Long-term Medicaid has income eligibility requirements (in addition to resource limits and other requirements) in certain states such as Texas (an “income cap” state). As of January 1, 2022, the income cap is $2,523 per month. If an individual, who is applying for Medicaid, has income over the cap, then a Qualified Income Trust can be created to place the income (not resources) to pass such eligibility requirement. Qualified Income Trusts are also known as “QITs” or “Miller Trusts.”
It depends on the income of the respective spouses and what strategy is employed. If the income of the community spouse is greater than what is called the minimum monthly maintenance needs allowance (“MMMNA” is $3,435 as of January 1, 2022), then there are limited situations when a court order can be obtained to divert income from his or her institutionalized spouse so that his or her income is above the MMMNA. If there is a “spend down” of countable resources, then there can be a diversion of income to the community spouse so that the community spouse has income up to the MMMNA. However, it is often best to not “spend down”, so this situation must be carefully reviewed with your experienced elder law attorney.
Under the Texas Medicaid Estate Recovery Program, the state has a right to make a claim against the probate estate of the Medicaid recipient to the extent that Medicaid benefits have been advanced if the Medicaid recipient applied for Medicaid on or after March 1, 2005. There are several exceptions to the rule (i.e., if there is a surviving spouse, if there is an unmarried adult child living in the home for one year prior to the death of the Medicaid recipient, if there is a Ladybird deed or Transfer on Death deed, or if there is a beneficiary designation on a vehicle, etc.). Furthermore, there are some Medicaid programs such as the Community Attendant Services and Qualified Medicare Beneficiary (QMB) which are excluded from estate recovery. Presently, there are also several planning methods to avoid the claim of the state against the home (not to mention other non-countable resources such as a car and a business).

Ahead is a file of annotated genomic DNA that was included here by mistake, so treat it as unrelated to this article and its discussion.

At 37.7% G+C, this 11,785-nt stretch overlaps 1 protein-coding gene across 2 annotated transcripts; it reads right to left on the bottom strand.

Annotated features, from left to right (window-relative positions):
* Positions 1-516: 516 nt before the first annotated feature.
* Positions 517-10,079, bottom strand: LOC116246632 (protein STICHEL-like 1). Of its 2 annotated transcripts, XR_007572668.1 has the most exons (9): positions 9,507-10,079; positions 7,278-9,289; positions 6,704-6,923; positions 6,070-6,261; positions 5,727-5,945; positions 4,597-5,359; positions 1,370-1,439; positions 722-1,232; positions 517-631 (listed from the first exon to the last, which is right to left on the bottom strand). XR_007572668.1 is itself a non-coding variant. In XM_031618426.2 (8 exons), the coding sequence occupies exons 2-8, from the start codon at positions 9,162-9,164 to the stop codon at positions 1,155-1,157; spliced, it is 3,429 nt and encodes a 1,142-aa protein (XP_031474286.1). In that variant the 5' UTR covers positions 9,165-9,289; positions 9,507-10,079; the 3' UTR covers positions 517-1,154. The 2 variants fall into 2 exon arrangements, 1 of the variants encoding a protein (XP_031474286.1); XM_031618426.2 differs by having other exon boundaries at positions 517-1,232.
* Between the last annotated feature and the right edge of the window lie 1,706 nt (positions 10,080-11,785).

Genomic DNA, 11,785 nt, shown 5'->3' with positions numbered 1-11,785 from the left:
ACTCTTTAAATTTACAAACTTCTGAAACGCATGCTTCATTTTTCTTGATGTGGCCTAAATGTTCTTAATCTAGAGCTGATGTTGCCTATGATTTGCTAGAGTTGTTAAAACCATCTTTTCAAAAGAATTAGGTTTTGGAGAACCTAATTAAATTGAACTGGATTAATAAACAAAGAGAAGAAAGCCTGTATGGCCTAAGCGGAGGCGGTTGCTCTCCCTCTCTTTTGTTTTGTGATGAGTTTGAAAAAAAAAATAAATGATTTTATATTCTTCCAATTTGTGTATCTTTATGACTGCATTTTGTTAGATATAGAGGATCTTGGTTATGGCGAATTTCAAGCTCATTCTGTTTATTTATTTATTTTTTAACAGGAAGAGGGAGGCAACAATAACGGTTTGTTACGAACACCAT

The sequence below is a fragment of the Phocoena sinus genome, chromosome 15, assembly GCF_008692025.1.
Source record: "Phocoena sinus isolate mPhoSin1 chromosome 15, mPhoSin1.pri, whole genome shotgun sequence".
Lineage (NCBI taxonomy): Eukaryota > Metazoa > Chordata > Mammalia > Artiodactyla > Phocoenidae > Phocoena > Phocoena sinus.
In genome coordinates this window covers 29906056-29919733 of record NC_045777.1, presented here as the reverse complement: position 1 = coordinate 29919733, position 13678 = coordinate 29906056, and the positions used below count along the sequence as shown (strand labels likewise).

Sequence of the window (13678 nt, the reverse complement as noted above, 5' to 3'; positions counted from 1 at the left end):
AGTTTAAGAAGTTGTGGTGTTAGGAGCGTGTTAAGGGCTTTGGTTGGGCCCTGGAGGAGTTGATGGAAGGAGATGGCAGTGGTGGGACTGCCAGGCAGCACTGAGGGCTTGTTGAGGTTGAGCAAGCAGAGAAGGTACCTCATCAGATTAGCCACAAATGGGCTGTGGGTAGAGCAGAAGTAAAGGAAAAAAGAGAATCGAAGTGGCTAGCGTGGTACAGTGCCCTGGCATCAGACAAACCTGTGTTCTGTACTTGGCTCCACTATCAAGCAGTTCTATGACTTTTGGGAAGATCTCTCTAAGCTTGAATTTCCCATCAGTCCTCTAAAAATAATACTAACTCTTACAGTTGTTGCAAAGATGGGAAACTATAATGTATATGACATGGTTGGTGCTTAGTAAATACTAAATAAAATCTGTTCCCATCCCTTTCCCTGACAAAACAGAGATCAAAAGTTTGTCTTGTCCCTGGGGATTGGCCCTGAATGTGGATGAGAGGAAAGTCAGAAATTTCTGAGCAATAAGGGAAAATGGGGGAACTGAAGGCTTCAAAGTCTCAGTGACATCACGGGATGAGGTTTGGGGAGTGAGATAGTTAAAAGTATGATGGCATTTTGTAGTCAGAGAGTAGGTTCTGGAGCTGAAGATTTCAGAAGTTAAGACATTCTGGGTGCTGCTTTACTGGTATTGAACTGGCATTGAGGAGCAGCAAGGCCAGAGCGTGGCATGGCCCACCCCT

Transferring assets can result in a penalty causing ineligibility for long-term care Medicaid. There are some exceptions to the rule (particularly with regard to disabled children). As a result of the Deficit Reduction Act of 2005 (“DRA”) signed by President Bush on February 8, 2006 (which was implemented in Texas on October 1, 2006), the rules regarding transfers for less than fair market value have changed for transfers that occur on or after February 8, 2006. Transfers for less than fair market value on or after February 8, 2006 are subject to a 5 year look-back period. For transfers on or after February 8, 2006, the transfer penalty period resulting in ineligibility for long-term care Medicaid starts from the date of application and from when one is otherwise eligible for long-term care Medicaid. Under DRA, the presumption is that any uncompensated transfer (even a gift to a charitable organization) within the 5 year look-back period was done for the purpose of obtaining Medicaid benefits. So, under DRA, if you made a gift to a charitable organization and 4 years later you had a stroke and applied for Medicaid, the presumption is that the gift 4 years earlier was for purposes of obtaining Medicaid and the period of ineligibility would start when such person applied (assuming it was within 5 years of the uncompensated transfer) and is otherwise eligible for long-term care Medicaid and not from when one made the transfer. The applicant would need to rebut the presumption by claiming it was done for a purpose other than for purposes of qualifying for Medicaid. Notwithstanding DRA, there are still planning strategies presently available for asset preservation – even for transfers within the 5-year look-back period. The transfer penalty divisor (representing the average daily cost of a nursing home in Texas) is $237.93.